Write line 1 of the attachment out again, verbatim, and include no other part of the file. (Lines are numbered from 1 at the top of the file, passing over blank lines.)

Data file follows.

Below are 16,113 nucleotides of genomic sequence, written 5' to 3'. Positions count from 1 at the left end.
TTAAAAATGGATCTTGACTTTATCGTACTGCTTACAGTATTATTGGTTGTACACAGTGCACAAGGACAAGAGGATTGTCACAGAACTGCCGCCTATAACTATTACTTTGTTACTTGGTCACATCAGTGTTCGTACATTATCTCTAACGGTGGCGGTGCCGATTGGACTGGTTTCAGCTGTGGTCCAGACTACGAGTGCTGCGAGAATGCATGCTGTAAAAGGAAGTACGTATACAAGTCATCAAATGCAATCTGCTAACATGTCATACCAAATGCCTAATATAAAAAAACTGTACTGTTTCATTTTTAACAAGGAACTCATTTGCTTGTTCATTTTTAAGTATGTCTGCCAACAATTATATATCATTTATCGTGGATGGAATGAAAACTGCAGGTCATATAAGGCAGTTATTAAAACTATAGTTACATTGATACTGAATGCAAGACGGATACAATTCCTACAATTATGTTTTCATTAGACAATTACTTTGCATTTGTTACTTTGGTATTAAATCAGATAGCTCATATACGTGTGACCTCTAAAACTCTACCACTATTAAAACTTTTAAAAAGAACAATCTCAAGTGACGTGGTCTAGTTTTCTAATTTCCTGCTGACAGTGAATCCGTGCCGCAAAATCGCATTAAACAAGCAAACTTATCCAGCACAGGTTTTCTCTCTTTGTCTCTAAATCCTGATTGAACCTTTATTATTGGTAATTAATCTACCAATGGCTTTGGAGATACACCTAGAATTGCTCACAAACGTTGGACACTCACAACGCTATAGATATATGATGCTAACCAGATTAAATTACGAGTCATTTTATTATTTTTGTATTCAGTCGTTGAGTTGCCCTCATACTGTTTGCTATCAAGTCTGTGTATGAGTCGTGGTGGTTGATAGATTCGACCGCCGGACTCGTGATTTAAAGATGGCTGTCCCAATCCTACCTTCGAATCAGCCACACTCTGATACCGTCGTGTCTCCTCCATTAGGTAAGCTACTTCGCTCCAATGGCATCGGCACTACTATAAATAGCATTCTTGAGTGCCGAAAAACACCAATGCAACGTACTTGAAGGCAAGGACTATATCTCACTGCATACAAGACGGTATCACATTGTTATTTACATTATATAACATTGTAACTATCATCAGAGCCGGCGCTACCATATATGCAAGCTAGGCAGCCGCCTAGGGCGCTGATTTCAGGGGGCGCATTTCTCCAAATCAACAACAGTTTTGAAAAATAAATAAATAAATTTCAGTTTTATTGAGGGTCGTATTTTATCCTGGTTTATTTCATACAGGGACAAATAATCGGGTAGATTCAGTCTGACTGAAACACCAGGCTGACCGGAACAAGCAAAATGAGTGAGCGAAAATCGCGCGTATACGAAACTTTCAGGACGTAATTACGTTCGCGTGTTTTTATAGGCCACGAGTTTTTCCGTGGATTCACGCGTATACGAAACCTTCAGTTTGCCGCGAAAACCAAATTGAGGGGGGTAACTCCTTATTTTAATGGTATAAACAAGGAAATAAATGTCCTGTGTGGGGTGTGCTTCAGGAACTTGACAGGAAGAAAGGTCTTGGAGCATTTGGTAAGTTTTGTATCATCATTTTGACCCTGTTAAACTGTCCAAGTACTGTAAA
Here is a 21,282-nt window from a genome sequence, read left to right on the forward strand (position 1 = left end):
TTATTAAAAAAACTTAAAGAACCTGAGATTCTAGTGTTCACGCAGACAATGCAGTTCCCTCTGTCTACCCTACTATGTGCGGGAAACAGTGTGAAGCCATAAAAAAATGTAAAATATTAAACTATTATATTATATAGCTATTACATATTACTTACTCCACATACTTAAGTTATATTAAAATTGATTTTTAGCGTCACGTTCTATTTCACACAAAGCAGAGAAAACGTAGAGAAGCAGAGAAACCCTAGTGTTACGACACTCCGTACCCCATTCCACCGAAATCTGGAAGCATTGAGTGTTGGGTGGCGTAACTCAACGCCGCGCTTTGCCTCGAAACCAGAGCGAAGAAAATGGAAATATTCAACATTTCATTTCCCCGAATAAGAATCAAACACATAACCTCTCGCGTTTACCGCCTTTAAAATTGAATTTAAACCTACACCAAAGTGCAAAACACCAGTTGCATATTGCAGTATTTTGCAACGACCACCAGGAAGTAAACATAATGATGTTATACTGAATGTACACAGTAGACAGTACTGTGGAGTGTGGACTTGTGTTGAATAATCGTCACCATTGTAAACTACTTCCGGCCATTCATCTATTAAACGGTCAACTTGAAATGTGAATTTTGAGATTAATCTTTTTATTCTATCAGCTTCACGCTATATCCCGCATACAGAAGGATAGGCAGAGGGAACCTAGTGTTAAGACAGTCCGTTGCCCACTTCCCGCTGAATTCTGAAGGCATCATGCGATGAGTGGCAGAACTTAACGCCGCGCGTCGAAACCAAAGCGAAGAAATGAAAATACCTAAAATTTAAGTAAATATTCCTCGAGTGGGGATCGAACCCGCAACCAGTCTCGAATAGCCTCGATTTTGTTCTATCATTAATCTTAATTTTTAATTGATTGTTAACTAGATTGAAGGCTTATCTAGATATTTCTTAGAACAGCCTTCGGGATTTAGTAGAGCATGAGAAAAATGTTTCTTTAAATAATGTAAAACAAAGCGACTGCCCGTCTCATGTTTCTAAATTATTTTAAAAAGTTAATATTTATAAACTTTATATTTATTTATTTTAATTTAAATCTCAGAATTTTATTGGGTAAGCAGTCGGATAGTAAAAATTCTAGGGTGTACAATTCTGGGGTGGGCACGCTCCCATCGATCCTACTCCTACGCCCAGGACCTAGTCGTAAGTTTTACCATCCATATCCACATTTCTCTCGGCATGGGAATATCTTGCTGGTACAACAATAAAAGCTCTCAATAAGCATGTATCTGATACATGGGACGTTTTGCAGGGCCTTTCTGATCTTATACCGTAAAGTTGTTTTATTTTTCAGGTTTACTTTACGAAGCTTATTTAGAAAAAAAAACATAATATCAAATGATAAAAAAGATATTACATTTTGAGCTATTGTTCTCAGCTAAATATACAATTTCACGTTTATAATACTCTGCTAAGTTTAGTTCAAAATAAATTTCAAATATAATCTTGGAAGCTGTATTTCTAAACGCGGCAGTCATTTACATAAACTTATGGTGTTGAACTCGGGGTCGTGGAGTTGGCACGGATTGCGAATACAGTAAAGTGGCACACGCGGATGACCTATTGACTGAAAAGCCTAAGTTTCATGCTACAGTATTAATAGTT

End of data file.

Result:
Below are 16,113 nucleotides of genomic sequence, written 5' to 3'. Positions count from 1 at the left end.